KHQ Radio's Life Before Spokane
Licensed in February 1922
Louis Wasmer, owner of the Excelsior Motorcycle and Bicycle Company at 301 East Pine Avenue in Seattle received a license to broadcast on 28 February 1922, and brought KHQ radio to life, not in Spokane, but in Seattle sometime in March 1922.
KHQ was licensed to transmit at 419 13th Avenue North (Now 419 13th Avenue East) from the beginning to August 1923. Later KHQ transmitted from 2020 13th Avenue West from September 1923 to 30 September 1925. The former is an apartment building, which is still standing, and the latter is a single-family home, which is also still standing.
KHQ shared the wavelength of 360 meters (or 833 Khz) with other Seattle stations KZC, KDZE, KFC, and KJR. KHQ was also assigned to 300 meters (or 1000 kHz). The station's initial schedule called for broadcasting concerts from 12 Noon to 1 PM and 7 PM to 8:30 PM every day, and was later changed to unlimited hours.
Wasmer Moves KHQ to Spokane in 1925
There are at least two accounts of Mr. Wasmer moving from Seattle to Spokane. According to David Richardson's Puget Sounds, Mr. Wasmer "tired of Seattle, packed the apparatus of KHQ into the sidecar of his motorcycle, and moved to Spokane." Another account, written by John Fahey in an article titled "Louis Wasmer's Aerial Act," states that "Wasmer packed KHQ in a Model T Ford, runs the legend, to haul it from Seattle to Spokane." Apparently, "quite a few businessmen didn't think Spokane needed a station." Whichever version is correct, KHQ was re-born in Spokane on 30 October 1925 amidst a lot of celebration and fanfare.
Wasmer's Other Radio Stations in Seattle
According to Richardson, Mr. Wasmer is also credited for building radio station KDZE, for the Rhodes Department Store at Second and Union Streets and radio station KZC at the Economy Market near First and Pike. Richardson also notes that "KZC was a low-powered station and had a very short life. When KZC went on the air, and like KHQ, its equipment was compact. When the station was off the air for good, its transmitter was pushed aside and forgotten. At some point, workmen built a wall around it. But forty years later the wall was torn down, and there was this old transmitter with its strange hand wound coils and unfamiliar tubes." The transmitter is now on display at Seattle Historical Society's Museum of History and Industry.
KHQ, The Oldest Callsign in Use in Washington State
Of interest, the callsign KHQ is the oldest callsign in Washington state still in use regardless of service and is currently being used by KHQ-TV channel 6 in Spokane. KJR's callsign is oldest callsign in Washington state still in use at the same station, based on city of license and service.
Early 1920's, the Wild Wild West of Broadcasting
These were the days of the Wild Wild West of radio with little government regulation. People, with a second or first class radio license, could receive a station license, just by proving that they could put a signal on the air. Many radio stations broadcasting operated out of people's homes, garages, shops, and other locations. It was easy for owners to pull up stakes in one town and move to another. All they had to do is notify the Department of Commerce. In its infancy, KHQ exemplified all of this.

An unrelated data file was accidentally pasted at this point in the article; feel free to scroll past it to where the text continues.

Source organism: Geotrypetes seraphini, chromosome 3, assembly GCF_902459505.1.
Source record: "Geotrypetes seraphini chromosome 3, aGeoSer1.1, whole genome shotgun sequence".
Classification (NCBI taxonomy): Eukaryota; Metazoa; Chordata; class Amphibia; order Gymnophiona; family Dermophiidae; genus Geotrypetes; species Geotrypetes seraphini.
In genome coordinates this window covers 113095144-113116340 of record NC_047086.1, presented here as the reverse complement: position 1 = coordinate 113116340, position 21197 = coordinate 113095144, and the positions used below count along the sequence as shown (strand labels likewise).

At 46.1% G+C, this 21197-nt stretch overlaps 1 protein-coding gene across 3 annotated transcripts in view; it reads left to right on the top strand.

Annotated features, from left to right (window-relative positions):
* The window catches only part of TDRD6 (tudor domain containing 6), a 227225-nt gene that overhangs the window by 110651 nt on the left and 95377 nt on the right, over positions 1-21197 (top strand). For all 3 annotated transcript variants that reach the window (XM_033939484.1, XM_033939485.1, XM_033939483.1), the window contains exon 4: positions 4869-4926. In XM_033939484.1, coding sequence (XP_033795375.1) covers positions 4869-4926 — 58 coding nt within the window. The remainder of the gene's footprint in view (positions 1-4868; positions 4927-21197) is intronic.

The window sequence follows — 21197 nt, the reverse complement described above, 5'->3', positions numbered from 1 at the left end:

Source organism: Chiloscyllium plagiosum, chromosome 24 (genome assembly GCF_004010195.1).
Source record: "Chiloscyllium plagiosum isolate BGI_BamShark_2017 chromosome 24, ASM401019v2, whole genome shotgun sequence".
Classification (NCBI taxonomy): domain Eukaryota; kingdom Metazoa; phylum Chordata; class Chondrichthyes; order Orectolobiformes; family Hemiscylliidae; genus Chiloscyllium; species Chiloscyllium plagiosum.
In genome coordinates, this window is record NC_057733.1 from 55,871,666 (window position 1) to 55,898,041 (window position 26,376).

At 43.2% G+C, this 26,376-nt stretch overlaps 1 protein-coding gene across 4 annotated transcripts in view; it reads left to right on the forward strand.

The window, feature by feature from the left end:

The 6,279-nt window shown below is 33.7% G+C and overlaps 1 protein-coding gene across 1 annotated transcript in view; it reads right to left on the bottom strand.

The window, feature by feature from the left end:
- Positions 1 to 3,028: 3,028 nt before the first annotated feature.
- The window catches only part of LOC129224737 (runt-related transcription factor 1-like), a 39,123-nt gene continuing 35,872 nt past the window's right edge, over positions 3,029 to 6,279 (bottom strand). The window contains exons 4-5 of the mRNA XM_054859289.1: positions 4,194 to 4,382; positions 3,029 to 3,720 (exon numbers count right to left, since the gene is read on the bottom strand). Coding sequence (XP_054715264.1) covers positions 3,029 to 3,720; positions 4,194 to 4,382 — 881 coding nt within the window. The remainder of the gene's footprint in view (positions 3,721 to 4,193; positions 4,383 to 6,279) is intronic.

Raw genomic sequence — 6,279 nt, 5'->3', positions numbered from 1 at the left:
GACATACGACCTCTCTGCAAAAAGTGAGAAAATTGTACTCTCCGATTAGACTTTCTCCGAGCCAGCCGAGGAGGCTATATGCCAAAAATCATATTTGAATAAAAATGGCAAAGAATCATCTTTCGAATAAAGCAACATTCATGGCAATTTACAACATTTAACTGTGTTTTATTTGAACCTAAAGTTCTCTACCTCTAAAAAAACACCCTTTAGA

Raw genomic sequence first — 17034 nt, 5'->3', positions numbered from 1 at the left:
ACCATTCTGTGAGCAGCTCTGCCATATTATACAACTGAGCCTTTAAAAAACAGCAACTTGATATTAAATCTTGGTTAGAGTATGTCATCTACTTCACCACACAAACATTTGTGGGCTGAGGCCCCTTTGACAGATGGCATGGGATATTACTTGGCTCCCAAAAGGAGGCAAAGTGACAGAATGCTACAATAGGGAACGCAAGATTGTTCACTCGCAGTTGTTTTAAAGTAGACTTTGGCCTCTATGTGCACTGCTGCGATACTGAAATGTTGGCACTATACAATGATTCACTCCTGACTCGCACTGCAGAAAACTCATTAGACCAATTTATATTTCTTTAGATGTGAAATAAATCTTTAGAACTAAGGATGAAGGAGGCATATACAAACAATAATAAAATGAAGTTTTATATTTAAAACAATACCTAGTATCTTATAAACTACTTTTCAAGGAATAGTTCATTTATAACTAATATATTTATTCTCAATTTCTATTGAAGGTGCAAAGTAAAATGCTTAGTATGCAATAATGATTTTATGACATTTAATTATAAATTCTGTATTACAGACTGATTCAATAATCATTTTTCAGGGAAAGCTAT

KHQ's First License Records for Seattle
KHQ's first license was issued in February 1922. As was the norm at the time, KHQ's license was in three parts as follows.
LICENSE FOR LAND RADIO STATION
The license itself. It is undated and does not include the callsign KHQ. It is a limited commercial class license and states that Louis Wasmer is the applicant. The second page has no blanks that to be filled in. (National Archives)
APPLICANT'S DESCRIPTION OF APPARATUS
This is a copy of the two-page application that Louis Wasmer submitted for his station. The address of 419 - 13th N. was given. It also provides the technical specifications of the station as well as the hours of operation. The transmitter of record was a 100-watt Westinghouse make. (National Archives)
SCHEDULE OF STATION AND APPARATUS
This two-page document lists the conditions under which KHQ may be operated. KHQ's assigned wavelengths were 300 and 360 meters, which converts into 1000 kHz and 833 kHz respectively. It was this document that allowed KHQ to broadcast on 28 February 1922. Wasmer chose to wait until March. (National Archives)
Compiled and edited by Bill Harms - updated 8 September 2008
- "Ceremonies Will Mark Opening of New Radio Plant." Spokane Chronicle, Spokane, Washington, 30 October 1925.
- Fahey, John. "Louis Wasmer's Aerial Act." Publishing information not known.
- "KHQ Goes On Air Here." Spokesman-Review, Spokane, Washington, 30 October 1925.
- KHQ License Record, Description of Apparatus, and Schedule of Station and Apparatus. 28 February 1922. Commission of Navigation, Department of Commerce, Washington, DC. Copied from the National Archives, RG Number 173.
- "List of stations broadcasting market or weather reports (485 meters) and music, concerts, lectures, etc. (360 meters) 10 March 1922." Radio Service Bulletin, number 59, pages 23-25. Department of Commerce, Washington, DC. 1 March 1922. Photocopies of the original are available at the Federal Communications Commission web site - www.fcc.gov
- Richardson, David. Puget Sounds - A Nostalgic Review of Radio and TV in the Great Northwest. 1981. Superior Publishers, Seattle, Washington.